“If you want to believe in Santa, that’s okay. Dad and I do, and you can too. You don’t have to go along with the kids at school. Believe what you want to believe.”  Noah was a little naïve, a little too trusting of his dad and I. He was born with cerebral palsy and relied on us, not only for his mobility and day-to-day care, and for much of his life information outside the classroom. Sometimes the worldview we provided was laced with imagination and irony.

Noah seemed suspicious, but was hesitant to question us too strongly on the chance of jeopardizing his relationship with Santa.

“When can I go see Santa?” he asked me at Halloween.

“That’s going to be awhile,” I said. “You have all of November and some of December. You don’t want to go too early because Santa could forget and you don’t want to go too late because he might be out of things. We have to time it just right,” I said.

“When’s that?” he said.

“Around December 10.”

Noah held me to that date, checking the days on the calendar after Thanksgiving. We’d see Santa out and about while shopping and he’d crane his neck as we wheeled by.

“Now? Can’t we go now?” he said.

“No. Not yet. Still too early.”

“Those kids are with Santa Claus.”

“Yes, they are. You’ll get your chance,” I said. “Do you have your list ready?”

“Not really.”

“Well, then. There you go. No need to see Santa today. Let’s get that list in shape,” I said.

We didn’t make a paper list. We just talked about the things Noah wanted and needed, and his job was to remember the list when he finally got to see Santa. “It’s more sincere that way,” I told him.

“Buzz Lightyear. Talking Woody. Racecar set. Charlie Brown DVDs,” he recited, working on his memorizing.

“All good stuff. How about some pajamas? A new jacket? How about some underwear? You can always use underwear,” I teased.

“No underwear,” he said. “I’m not asking Santa for that,” he said with disgust in his voice and a wrinkled nose.

The Saturday we headed to visit Santa was cold and clear, unusual for West Michigan which tends to be gloomy in the winter. The sun was out and there was a thin layer of new snow on the ground. We bundled Noah in a jacket and mittens and loaded him and his wheelchair into the back of the van.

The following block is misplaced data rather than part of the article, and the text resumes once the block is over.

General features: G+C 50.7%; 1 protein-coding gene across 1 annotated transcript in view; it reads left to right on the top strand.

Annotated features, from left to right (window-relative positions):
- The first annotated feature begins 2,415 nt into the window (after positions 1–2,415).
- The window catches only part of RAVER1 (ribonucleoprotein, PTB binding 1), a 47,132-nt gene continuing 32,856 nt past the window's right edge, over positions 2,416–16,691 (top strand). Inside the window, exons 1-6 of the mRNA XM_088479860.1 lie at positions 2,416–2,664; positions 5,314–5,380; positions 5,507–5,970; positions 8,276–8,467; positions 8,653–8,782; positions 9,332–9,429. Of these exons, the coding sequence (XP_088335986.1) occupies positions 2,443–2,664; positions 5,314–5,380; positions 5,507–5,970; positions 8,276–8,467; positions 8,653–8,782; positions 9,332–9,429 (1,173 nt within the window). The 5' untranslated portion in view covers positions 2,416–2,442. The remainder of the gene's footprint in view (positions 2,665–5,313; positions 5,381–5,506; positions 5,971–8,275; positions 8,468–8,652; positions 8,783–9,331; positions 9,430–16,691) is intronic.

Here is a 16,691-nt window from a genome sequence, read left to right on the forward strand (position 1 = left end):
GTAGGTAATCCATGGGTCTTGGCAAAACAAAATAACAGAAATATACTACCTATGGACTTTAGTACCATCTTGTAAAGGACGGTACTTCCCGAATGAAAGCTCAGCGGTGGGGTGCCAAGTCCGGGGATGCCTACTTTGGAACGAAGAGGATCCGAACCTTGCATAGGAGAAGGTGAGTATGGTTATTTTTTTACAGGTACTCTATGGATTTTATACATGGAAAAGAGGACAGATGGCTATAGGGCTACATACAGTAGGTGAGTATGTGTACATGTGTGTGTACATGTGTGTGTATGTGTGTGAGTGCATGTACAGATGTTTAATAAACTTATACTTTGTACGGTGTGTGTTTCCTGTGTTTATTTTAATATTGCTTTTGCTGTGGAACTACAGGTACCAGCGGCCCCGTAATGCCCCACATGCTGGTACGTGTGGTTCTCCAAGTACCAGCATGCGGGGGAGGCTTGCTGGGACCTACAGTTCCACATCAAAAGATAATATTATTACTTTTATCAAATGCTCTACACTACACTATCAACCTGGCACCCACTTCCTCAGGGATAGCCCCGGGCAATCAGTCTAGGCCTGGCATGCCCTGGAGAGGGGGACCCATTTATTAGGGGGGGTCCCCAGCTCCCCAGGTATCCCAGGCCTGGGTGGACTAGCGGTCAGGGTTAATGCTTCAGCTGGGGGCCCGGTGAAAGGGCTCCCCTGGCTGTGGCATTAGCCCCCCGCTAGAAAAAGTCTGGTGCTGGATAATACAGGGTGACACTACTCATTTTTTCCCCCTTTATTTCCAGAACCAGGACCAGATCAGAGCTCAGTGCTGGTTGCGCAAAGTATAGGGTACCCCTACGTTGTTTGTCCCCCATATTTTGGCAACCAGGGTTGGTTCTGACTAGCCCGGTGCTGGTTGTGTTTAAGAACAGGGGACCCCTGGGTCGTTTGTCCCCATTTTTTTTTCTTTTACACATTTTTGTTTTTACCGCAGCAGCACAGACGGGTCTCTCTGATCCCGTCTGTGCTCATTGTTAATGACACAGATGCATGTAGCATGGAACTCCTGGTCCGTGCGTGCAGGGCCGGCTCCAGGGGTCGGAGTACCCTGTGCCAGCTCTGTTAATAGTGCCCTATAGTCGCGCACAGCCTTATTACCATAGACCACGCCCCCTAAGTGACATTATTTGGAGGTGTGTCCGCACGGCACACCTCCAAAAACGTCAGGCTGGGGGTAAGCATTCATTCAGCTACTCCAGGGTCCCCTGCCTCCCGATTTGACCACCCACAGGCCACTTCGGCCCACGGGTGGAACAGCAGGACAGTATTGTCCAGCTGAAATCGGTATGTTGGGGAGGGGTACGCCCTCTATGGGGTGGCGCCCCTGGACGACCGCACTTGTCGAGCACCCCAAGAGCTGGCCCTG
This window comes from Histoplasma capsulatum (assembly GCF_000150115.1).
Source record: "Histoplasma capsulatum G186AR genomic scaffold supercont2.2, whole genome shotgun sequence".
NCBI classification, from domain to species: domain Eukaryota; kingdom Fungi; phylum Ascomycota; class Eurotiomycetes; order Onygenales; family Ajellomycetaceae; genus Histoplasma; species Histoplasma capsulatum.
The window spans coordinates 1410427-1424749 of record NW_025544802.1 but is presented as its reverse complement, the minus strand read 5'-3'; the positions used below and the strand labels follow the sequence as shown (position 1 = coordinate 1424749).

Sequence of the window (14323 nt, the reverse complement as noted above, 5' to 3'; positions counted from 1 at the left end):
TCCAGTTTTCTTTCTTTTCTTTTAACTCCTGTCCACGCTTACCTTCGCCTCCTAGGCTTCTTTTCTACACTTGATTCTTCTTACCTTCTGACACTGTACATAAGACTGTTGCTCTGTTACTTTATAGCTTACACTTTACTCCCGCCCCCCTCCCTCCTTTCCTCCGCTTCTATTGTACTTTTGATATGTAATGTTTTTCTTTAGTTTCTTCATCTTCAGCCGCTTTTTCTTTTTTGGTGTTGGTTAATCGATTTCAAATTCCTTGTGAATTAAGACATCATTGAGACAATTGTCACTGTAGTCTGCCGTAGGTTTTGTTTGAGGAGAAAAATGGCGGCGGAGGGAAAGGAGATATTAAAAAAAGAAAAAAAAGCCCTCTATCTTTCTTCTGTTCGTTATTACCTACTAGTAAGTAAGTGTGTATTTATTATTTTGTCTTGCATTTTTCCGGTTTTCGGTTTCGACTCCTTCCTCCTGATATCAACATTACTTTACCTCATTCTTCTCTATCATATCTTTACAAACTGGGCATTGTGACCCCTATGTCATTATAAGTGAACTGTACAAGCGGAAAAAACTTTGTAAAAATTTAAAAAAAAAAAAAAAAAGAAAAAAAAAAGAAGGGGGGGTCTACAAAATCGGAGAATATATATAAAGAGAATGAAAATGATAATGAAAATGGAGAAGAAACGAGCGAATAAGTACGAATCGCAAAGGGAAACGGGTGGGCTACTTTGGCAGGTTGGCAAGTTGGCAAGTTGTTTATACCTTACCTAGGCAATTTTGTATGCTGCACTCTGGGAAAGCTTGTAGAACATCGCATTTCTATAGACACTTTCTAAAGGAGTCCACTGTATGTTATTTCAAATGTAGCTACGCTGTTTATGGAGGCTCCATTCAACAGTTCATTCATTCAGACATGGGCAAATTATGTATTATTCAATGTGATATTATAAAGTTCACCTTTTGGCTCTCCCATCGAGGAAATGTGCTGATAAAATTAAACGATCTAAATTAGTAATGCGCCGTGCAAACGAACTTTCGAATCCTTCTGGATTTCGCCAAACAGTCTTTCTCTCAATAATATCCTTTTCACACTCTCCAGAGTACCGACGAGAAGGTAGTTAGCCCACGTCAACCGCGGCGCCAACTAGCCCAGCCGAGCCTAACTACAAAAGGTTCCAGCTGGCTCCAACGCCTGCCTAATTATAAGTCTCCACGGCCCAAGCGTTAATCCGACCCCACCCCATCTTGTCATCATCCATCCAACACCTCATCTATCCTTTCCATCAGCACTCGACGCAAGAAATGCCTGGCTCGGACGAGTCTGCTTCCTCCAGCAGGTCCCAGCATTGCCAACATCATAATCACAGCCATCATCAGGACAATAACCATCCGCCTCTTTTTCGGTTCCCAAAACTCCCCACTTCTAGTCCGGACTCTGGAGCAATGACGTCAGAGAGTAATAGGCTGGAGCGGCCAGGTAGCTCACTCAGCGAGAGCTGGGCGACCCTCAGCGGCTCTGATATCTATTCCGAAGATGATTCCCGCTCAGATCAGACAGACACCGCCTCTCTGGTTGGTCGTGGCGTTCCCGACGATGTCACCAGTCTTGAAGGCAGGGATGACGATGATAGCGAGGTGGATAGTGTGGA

“Are you ready to talk with Santa?” I asked.

“I’m nervous,” Noah said.

“Don’t be. It’ll be fine. Just remember your list. And be polite,” I said.

“I’m nervous.”

He looked nervous; his face was flushed and slightly sweaty. Perhaps I’d put too much pressure on him with memorizing the list and all.

“Dad and I’ll be there with you. There’s nothing to be concerned about,” I said.

As we stood near the mall’s North Pole chalet, an authentic-looking Santa motioned toward us with a white-gloved hand. We looked around, up and down the line, not quite knowing for sure who was getting the wave. Santa sent a helper to fetch Noah.

“Come on up here,” she said. “Santa says he’s been waiting to see you.”

Noah’s eyes widened and he sat up tall in his wheelchair. His involuntary startle reflexes took over and his feet kicked the footplate of his chair and his hand flung out to the side. “It’s okay, Noah,” I said. I looked at the helper. “He can’t help the flailing.”

She smiled and we pushed on up to Santa.

He came down from his Santa chair and knelt close to Noah, putting his arm around the back of the wheelchair asking his name. “Noah,” he whispered. Santa’s hearing must have been excellent.

“Well, Noah,” he said in a normal, not too ho-ho or loud voice. “Have you been good this year?”

“Yes,” Noah squeaked.

“I thought so. What would you like for Christmas this year?”

Noah paused. His eyes gazed heavenward as he worked to recall his list, he bit his lip, his hand clenched and relaxed. A long stretch of seconds passed. It felt like hours to Mike and I.

“Well?” Santa said kindly.

Then, in voice loud enough for people to hear he blurted, “Underwear. I want underwear!”

Santa looked surprised. Mike and I laughed. Noah blushed and looked at his feet.

“Is that all?”

“Yes,” Noah said.

“That’s a good thing to want for Christmas,” Santa said. He was trying not to laugh. “I’m sure my elves can find some other presents for you, too,” he said.

Noah sighed. “Thanks.”

We thanked Santa, too.

“Wait, we need a picture of this young man with me,” he said. He wheeled Noah over near the painted backdrop of pine trees, a glowing cabin and snow.

“On the count of three, smile,” said the photographer.

With confidence he smiled, knowing, believing that Santa would take care of him.